New York’s insolvent municipalities!

In Columns by Hal PetersonLeave a Comment

Last October, New York Post columnist Fred Dicker reported that several of New York biggest cities including Syracuse, Rochester, Buffalo and Yonkers, are “close to bankruptcy” and looking for a bailout from Governor Cuomo’s administration. Why? They face runaway labor, pension and education costs and a shrinking tax base. The governor’s reaction (at that time) was somewhat curt.  Troubled communities cannot “come to us for a handout” without adequate proof of absolute need.

This retort vaporized the following May when he announced agreement on legislation to  establish a 10-member Financial Restructuring Board (FRB) that will “help eligible municipalities manage their finances and provide public services in a more cost-effective manner.” Really! This legislation can only be described as a pathetic reaction to need, and the chances of anything of value being accomplished is nil to none.

Why? Edmund J. McMahon, president of the Empire Center for Public Policy was recently asked to testify before the New York State Senate Committee on Local Government on what the governor and legislature hope to accomplish. His responses are hardly encouraging. One, “the recession did not cause the problems now evident. Rather, it exposed a fundamental problem in our state and local budgets in New York – budgets that had been geared to run on average annual revenue increases that were simply unsustainable in the long run.” Two, “the local government restructuring board established by Chapter 67 of the Laws of 2013, was designed to keep problem’s at bay…..and does not force anyone to confront what is actually occurring now.” Three, “this legislation embraces a vague, irresolute and inconsistent approach that won’t solve fundamental problems, and is more likely to perpetuate them.”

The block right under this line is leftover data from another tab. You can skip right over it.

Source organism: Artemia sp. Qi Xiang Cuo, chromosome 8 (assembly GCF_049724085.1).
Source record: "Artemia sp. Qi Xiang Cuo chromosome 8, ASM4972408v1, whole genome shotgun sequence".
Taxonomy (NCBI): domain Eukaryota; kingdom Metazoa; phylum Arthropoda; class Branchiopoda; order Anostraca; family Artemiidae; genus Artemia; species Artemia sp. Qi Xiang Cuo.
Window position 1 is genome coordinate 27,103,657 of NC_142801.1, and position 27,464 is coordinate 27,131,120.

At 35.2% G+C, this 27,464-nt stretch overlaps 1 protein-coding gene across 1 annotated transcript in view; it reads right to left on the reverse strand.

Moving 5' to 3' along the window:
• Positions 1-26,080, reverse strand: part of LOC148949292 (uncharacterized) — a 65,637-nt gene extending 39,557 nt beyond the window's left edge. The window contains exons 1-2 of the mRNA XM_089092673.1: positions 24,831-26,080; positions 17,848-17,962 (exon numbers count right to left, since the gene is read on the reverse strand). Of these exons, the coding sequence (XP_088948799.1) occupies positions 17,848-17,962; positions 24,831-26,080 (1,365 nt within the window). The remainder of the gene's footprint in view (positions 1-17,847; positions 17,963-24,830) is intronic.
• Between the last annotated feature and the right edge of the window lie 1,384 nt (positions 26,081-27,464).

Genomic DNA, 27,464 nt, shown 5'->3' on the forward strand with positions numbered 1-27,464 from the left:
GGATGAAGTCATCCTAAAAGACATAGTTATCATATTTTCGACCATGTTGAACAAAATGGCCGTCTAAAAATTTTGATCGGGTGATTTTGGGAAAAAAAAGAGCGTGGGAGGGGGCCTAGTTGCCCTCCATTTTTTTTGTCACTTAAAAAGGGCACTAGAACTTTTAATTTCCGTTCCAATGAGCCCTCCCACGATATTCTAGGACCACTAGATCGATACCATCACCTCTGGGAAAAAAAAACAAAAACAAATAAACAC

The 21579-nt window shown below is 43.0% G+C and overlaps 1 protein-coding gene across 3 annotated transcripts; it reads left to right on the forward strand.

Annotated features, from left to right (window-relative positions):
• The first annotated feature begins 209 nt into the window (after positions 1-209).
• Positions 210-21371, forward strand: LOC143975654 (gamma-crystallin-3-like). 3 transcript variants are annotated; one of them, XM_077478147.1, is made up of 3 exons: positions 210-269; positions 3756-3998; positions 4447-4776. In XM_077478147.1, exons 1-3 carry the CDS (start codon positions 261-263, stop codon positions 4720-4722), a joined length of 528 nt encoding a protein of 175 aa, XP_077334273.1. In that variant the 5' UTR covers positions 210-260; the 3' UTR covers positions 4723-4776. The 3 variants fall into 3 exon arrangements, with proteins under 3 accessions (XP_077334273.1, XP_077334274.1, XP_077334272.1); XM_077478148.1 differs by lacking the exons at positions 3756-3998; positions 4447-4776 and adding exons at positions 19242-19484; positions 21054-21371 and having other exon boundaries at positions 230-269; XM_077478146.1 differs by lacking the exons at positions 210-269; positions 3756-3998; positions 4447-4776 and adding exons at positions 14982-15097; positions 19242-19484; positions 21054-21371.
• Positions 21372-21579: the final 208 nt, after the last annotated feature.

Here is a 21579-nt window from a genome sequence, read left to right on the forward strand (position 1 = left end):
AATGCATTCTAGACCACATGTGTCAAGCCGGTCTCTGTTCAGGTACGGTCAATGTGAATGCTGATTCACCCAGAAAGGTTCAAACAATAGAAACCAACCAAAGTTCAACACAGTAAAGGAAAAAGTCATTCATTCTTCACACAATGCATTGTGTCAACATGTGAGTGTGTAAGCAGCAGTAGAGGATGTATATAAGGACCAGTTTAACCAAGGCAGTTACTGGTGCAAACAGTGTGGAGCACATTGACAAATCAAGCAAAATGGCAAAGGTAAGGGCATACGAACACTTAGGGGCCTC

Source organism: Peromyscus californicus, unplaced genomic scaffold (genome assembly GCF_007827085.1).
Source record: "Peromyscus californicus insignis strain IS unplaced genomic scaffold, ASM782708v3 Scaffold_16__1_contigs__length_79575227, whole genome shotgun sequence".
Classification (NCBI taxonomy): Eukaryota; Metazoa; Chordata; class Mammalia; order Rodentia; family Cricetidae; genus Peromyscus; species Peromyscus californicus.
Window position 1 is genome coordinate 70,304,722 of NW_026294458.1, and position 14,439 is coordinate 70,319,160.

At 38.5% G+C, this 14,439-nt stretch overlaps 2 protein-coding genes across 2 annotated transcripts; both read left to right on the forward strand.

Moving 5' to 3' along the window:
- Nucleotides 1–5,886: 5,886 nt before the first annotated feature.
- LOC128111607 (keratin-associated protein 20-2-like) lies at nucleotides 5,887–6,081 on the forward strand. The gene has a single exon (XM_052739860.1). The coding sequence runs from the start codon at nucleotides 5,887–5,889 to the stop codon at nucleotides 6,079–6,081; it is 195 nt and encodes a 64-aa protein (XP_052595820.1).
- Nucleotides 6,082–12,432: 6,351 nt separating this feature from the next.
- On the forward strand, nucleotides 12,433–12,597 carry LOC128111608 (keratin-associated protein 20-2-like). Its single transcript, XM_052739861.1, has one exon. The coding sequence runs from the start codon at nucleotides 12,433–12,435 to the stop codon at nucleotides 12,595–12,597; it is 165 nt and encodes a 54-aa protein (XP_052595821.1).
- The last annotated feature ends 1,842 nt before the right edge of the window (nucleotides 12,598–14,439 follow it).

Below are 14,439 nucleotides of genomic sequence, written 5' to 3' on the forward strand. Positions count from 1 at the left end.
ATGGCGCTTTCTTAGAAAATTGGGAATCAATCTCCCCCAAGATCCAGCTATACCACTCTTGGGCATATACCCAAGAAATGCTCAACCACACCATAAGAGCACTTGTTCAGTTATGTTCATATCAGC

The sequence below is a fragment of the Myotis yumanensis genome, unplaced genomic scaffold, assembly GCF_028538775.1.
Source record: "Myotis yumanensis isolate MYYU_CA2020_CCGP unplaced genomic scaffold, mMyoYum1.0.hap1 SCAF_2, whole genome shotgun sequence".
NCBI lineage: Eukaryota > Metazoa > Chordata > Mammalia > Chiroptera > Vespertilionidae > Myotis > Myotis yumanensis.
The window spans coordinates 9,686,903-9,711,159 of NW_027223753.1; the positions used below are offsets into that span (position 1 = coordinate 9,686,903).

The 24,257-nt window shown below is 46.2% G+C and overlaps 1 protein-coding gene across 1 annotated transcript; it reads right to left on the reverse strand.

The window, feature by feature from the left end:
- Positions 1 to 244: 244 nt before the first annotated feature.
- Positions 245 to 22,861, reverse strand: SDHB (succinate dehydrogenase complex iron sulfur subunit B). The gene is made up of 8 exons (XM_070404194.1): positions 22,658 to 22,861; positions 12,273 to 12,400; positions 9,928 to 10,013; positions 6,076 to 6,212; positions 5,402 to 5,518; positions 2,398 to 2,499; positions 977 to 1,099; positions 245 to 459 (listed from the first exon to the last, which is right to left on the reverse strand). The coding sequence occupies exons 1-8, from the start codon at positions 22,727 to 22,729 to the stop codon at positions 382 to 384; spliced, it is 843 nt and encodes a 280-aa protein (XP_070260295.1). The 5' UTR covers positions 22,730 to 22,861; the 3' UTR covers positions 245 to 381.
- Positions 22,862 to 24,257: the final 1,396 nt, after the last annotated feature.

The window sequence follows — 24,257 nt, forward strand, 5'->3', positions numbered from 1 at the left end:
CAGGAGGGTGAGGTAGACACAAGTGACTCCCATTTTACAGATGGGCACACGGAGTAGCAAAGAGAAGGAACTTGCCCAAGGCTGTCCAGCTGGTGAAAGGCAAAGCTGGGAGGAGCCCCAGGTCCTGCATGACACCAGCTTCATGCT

Nicole Gelinas’, from the City Edition, was even more critical. The governor’ solution “won’t solve the fiscal woes of cash-strapped cities, towns, and counties because Cuomo designed it to be impotent: lacking the power to take on the main forces that drive up costs for localities: public-sector unions and the politicians who covet their support.”

Four assessments! I’ll add a 5th  :resolving contentious issues is not one of the skill sets many of our elected officials are blessed with. In Washington, the Bowles-Simpson Commission identified many opportunities to achieve fiscal sustainability that did not gain the 14-vote threshold required to be taken seriously. Our elected officials have also paid little attention the numerous evaluations completed that specifically outline effective intervention planning. Why? It’s probably not in their best interest to get involved in policy decisions especially while running for office next year.




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